New Zealand captain Kieran Read has insisted England “can do what they like” in response to the Haka at Twickenham on Saturday after home coach Eddie Jones said the Spice Girls could be singing for all he cared.
The Haka, a Maori challenge, has long formed part of the pre-kick-off routine of New Zealand, the reigning world champions.
Previous England-New Zealand clashes at Twickenham have seen home fans among a capacity crowd of more than 80,000 try to drown out the Haka with a rendition of their adopted anthem of ‘Swing Low, Sweet Chariot’.
But Jones, well used to the sight and sound of the Haka in a long career that has also encompassed stints in charge of his native Australia and Japan, insisted it would be the last thing on his mind as kick-off approached.
England coach Eddie Jones says he's not bothered by the haka and is more interested in the Spice Girls reunion! #rugby #england #haka #newzealand #allblacks #union #game #twickenham #spicegirls #music pic.twitter.com/YYvOh2Y75D
— Nick McAvaney (@nick_mcavaney) November 8, 2018
“At that stage of the game, they could be playing the Spice Girls and I wouldn’t know what’s being played,” Jones said.
“They’re making a comeback aren’t they, the Spice Girls?,” he added of the British girl band, who first achieved chart success in the 1990s.
“Maybe they could sing at that time. It’s got no relevance to me at all,” said Jones ahead of the first England-New Zealand match in four years.
Yet for all Jones’ joking, the question of how opposition teams respond to the Haka has long been a thorny issue.
Back in 1989, Ireland captain Willie Anderson had his players link arms and advance towards the Haka — a stirring sight but one that didn’t stop New Zealand winning 23-6 in Dublin.
Two years later, prior to a World Cup semi-final, Australia great David Campese ignored the Haka completely, preferring to kick a ball behind his own posts.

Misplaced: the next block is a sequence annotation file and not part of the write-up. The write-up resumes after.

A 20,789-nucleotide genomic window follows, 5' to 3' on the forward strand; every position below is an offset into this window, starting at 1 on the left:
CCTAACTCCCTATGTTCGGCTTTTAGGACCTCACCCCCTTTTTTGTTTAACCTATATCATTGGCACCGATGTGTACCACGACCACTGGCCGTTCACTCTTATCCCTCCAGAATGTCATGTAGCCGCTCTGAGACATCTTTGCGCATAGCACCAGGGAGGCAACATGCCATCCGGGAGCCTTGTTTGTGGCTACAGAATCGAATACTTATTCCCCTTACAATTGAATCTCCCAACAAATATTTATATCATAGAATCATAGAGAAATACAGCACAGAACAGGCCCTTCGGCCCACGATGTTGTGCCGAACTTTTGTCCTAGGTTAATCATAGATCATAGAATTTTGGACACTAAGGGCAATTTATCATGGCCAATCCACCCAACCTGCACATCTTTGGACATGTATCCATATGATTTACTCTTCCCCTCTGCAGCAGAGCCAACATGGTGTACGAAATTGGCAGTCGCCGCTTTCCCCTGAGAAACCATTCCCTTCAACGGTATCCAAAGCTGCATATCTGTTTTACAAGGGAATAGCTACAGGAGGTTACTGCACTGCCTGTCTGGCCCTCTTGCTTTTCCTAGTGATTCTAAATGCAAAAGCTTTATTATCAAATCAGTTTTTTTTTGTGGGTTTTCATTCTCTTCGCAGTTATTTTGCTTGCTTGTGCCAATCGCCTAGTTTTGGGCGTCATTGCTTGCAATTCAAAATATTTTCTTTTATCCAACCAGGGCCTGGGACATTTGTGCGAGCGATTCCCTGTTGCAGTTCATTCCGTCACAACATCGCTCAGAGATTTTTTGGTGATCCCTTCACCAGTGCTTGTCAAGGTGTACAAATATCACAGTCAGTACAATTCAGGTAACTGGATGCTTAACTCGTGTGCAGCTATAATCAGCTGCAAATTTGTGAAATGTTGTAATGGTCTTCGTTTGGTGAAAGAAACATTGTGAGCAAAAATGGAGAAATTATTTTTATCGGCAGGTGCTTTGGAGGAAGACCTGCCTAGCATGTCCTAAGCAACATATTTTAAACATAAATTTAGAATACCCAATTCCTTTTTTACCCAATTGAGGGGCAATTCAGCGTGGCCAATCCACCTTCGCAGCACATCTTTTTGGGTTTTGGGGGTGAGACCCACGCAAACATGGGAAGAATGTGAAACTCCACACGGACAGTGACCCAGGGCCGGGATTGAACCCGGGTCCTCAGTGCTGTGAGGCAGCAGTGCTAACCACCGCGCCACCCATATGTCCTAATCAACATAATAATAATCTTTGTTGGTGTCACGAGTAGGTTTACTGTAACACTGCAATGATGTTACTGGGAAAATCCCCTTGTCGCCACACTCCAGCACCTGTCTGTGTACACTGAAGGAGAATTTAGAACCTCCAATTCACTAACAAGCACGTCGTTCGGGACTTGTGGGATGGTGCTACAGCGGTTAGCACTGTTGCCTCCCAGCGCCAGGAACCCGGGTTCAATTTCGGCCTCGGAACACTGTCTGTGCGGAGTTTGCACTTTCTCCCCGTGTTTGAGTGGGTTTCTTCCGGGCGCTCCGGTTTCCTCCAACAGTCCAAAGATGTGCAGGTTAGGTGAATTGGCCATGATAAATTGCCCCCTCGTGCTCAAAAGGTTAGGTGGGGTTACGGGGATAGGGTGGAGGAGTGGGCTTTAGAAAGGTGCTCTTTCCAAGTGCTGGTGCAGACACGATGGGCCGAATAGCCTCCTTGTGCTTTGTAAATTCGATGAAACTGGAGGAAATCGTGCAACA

The Wallabies won, before beating England in the final.
British and Irish Lions captain Brian O’Driscoll tried throwing a blade of grass in the air, symbolising the picking up of the traditional white feather, ahead of the first Test in 2005.
The All Blacks viewed that as a lack of respect and within a minute O’Driscoll’s tour was over following a controversial ‘spear’ tackle by New Zealand captain Tana Umaga.
France were even fined for their response before an agonising 8-7 loss to New Zealand in the 2011 World Cup final in Auckland.
Les Bleus were supposed to remain behind the 10-metre line in their own half, but they advanced towards the All Blacks in a ‘v-formation’ led by captain Thierry Dusautoir.
France were subsequently fined £2,500 ($3,243) for a “breach of the tournament cultural ritual protocol”.
England are unlikely to emulate Richard Cockerill, who in 1997 confronted All Black forward Norm Hewitt during a Haka at Old Trafford — a match that England lost 25-8.
When Jones’ comments were put to Read at New Zealand’s team hotel in London on Friday, he replied: “We do the Haka as a challenge but it is more about us connecting as a team.
“The opposition can do what they like. It’s part of the history of the game for us as New Zealanders.
“I certainly get a kick out of it and I’m sure the crowd does as well. Whether they sing or what, it adds to the atmosphere.
“For me it’s a great part of the game,” the No 8 added.
© Agence France-Presse (Additional Edits by Oisin McQueirns)